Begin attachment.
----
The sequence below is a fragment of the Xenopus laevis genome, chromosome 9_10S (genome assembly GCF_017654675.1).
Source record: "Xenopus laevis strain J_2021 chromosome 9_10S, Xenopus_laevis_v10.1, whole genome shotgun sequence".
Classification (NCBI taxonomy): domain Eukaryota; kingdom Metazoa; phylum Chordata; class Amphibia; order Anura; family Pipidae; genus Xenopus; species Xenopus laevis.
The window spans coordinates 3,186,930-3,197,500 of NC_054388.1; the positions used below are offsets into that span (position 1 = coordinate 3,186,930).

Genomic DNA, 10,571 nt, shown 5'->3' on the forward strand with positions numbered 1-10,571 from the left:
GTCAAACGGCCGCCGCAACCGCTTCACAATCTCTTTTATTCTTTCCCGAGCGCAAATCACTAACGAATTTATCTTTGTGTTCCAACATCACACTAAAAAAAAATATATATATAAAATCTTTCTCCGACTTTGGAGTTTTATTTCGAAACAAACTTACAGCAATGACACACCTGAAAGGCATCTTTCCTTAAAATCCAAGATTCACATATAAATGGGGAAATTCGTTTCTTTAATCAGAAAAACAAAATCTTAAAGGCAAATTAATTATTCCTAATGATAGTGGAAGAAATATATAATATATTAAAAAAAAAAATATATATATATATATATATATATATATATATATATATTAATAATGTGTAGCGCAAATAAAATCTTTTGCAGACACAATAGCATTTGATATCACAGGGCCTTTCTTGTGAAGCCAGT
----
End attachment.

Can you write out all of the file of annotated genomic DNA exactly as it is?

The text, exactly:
The sequence below is a fragment of the Xenopus laevis genome, chromosome 9_10S (genome assembly GCF_017654675.1).
Source record: "Xenopus laevis strain J_2021 chromosome 9_10S, Xenopus_laevis_v10.1, whole genome shotgun sequence".
Classification (NCBI taxonomy): domain Eukaryota; kingdom Metazoa; phylum Chordata; class Amphibia; order Anura; family Pipidae; genus Xenopus; species Xenopus laevis.
The window spans coordinates 3,186,930-3,197,500 of NC_054388.1; the positions used below are offsets into that span (position 1 = coordinate 3,186,930).

Genomic DNA, 10,571 nt, shown 5'->3' on the forward strand with positions numbered 1-10,571 from the left:
GTCAAACGGCCGCCGCAACCGCTTCACAATCTCTTTTATTCTTTCCCGAGCGCAAATCACTAACGAATTTATCTTTGTGTTCCAACATCACACTAAAAAAAAATATATATATAAAATCTTTCTCCGACTTTGGAGTTTTATTTCGAAACAAACTTACAGCAATGACACACCTGAAAGGCATCTTTCCTTAAAATCCAAGATTCACATATAAATGGGGAAATTCGTTTCTTTAATCAGAAAAACAAAATCTTAAAGGCAAATTAATTATTCCTAATGATAGTGGAAGAAATATATAATATATTAAAAAAAAAAATATATATATATATATATATATATATATATATATATATTAATAATGTGTAGCGCAAATAAAATCTTTTGCAGACACAATAGCATTTGATATCACAGGGCCTTTCTTGTGAAGCCAGT